Maryland State Police issue hundreds of distracted driving citations during statewide initiative

BALTIMORE, MD—Maryland State Police issued hundreds of citations and warnings related to distracted driving violations as part of a statewide effort on Thursday to combat the issue on Maryland roads.

The initiative was conducted in partnership with the Maryland Department of Transportation Motor Vehicle Administration’s Highway Safety Office and AAA Mid-Atlantic as part of Distracted Driving Awareness Month. It was also part of MDOT MVA’s Highway Safety Office’s “Be the Focused Driver” effort, a sub-theme of the office’s new overarching “Be the Driver” highway safety campaign.

Overall, troopers issued 386 citations, 474 warnings and 40 safety equipment repair orders as part of the initiative on Thursday. Of those, 116 citations and 119 warnings were issued specifically for distracted driving violations. Maryland State Police was one of 40 law enforcement agencies to participate in the initiative. Each year distracted driving contributes to more than 26,000 injuries and 180 fatalities on Maryland roads.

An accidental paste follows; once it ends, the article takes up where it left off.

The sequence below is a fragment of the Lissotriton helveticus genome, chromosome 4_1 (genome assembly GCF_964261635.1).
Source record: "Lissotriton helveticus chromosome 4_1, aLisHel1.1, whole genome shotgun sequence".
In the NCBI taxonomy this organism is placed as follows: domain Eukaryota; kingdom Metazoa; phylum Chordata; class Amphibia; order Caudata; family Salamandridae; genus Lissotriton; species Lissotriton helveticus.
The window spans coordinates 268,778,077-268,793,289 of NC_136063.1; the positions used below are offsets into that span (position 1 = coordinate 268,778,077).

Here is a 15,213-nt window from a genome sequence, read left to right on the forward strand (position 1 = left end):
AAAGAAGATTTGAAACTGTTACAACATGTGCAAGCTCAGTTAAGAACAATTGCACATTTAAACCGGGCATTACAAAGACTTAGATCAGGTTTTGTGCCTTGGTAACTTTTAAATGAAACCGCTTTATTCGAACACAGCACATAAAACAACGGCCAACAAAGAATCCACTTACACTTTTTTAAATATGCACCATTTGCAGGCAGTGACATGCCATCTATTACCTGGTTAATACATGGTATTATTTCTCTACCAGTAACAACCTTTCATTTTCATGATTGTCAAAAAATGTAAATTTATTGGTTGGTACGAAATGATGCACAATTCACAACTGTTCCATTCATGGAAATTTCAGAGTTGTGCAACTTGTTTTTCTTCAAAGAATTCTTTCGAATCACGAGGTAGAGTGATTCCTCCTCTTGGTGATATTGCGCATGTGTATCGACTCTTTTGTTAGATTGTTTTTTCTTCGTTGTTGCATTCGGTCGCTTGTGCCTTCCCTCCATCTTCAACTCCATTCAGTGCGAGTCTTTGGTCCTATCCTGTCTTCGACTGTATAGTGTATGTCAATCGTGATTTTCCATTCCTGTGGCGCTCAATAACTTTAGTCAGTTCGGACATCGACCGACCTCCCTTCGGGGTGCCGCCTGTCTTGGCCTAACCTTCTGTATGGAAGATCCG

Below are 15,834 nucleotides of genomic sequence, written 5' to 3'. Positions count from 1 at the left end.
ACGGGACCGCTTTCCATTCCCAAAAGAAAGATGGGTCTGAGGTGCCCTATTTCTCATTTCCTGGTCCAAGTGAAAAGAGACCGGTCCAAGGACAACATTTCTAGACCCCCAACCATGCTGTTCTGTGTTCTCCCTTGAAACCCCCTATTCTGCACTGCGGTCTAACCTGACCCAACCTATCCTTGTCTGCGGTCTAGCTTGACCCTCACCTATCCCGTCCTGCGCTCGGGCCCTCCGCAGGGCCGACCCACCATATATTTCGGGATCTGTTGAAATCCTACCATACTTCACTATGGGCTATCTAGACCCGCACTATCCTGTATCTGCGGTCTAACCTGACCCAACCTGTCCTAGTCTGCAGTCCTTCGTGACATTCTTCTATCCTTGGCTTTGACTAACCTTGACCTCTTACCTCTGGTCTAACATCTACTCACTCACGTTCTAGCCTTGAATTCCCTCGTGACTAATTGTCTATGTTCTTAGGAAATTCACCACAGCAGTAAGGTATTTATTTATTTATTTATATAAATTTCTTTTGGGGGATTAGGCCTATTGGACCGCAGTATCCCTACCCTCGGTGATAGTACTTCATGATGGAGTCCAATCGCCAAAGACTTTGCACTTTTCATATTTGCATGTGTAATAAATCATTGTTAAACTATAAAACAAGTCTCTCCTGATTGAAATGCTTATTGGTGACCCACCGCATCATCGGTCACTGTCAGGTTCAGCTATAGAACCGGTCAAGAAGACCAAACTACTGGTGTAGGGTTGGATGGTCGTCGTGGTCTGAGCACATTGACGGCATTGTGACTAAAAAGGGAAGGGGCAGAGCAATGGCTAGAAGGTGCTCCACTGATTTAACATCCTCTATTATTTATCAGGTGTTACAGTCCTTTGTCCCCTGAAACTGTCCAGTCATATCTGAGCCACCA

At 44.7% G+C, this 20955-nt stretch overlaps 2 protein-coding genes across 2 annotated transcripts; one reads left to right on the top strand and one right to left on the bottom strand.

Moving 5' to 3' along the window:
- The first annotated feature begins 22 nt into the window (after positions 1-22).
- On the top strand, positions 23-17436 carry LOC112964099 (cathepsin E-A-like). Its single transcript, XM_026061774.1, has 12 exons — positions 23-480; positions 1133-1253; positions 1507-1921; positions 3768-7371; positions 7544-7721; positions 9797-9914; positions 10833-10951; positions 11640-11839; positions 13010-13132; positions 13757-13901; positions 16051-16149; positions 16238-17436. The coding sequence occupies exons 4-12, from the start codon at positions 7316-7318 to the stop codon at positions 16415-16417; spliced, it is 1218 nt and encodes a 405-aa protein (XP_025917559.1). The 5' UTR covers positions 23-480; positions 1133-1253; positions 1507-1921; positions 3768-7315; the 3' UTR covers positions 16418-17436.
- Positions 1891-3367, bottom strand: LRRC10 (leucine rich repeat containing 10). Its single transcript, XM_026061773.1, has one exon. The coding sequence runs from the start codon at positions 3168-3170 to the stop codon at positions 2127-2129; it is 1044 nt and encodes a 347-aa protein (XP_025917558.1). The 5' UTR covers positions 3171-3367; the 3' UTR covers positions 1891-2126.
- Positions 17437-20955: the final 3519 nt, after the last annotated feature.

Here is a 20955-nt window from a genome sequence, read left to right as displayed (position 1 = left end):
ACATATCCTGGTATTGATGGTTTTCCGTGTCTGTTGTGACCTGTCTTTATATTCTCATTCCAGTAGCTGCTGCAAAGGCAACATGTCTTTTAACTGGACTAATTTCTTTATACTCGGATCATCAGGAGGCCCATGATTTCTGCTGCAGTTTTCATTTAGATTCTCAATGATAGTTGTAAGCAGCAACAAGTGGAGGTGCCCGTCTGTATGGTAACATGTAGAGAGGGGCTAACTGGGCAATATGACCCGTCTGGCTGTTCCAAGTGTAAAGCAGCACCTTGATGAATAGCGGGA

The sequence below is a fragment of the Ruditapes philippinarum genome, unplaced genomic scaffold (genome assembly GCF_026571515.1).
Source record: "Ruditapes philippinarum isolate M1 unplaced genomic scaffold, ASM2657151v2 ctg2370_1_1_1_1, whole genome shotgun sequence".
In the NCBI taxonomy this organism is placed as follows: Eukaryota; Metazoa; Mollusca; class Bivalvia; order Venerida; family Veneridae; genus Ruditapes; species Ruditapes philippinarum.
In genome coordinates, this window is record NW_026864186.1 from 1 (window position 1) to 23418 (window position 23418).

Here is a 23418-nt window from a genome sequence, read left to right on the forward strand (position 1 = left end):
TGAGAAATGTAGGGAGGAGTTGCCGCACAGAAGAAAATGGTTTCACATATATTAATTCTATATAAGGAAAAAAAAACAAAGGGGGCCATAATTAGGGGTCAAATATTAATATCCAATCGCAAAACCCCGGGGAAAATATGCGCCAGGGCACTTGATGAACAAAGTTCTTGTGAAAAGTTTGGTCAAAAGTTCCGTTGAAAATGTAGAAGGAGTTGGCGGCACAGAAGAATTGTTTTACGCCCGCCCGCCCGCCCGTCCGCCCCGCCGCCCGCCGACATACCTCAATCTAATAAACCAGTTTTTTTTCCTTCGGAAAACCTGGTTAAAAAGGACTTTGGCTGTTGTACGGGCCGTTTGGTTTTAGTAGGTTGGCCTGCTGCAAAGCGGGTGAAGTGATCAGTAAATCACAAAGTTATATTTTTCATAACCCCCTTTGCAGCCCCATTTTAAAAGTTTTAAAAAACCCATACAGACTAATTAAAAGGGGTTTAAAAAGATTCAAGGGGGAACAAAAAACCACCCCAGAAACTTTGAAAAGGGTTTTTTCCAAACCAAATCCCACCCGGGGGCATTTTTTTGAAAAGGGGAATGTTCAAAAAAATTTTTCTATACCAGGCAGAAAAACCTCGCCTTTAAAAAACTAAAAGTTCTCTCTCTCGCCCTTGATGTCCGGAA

Maryland law prohibits the use of a handheld cellphone and texting while driving. First-time offenders caught using a cellphone while driving face a maximum of an $83 fine, second-time offenders a maximum of $140 fine and third-time offenders a maximum of $160 fine.

Drivers can also be fined $70 and face one point on their driving record if caught texting while driving. If the use of a device contributes to a crash, the fine may increase to $110 and three points on your driving record.

The increased enforcement effort against distracted driving comes after the passage of Jake’s Law. In effect since 2014, Jake’s Law is named after Jake Owen, who was just 5 years old when he was killed in a car accident caused by a distracted driver in 2011. The law states that a driver causing serious injury or death while talking on a handheld cellphone or texting may receive up to three years in prison and a $5,000 fine. These are primary offenses and police officers can stop drivers when those activities are observed, regardless of the presence of other violations.

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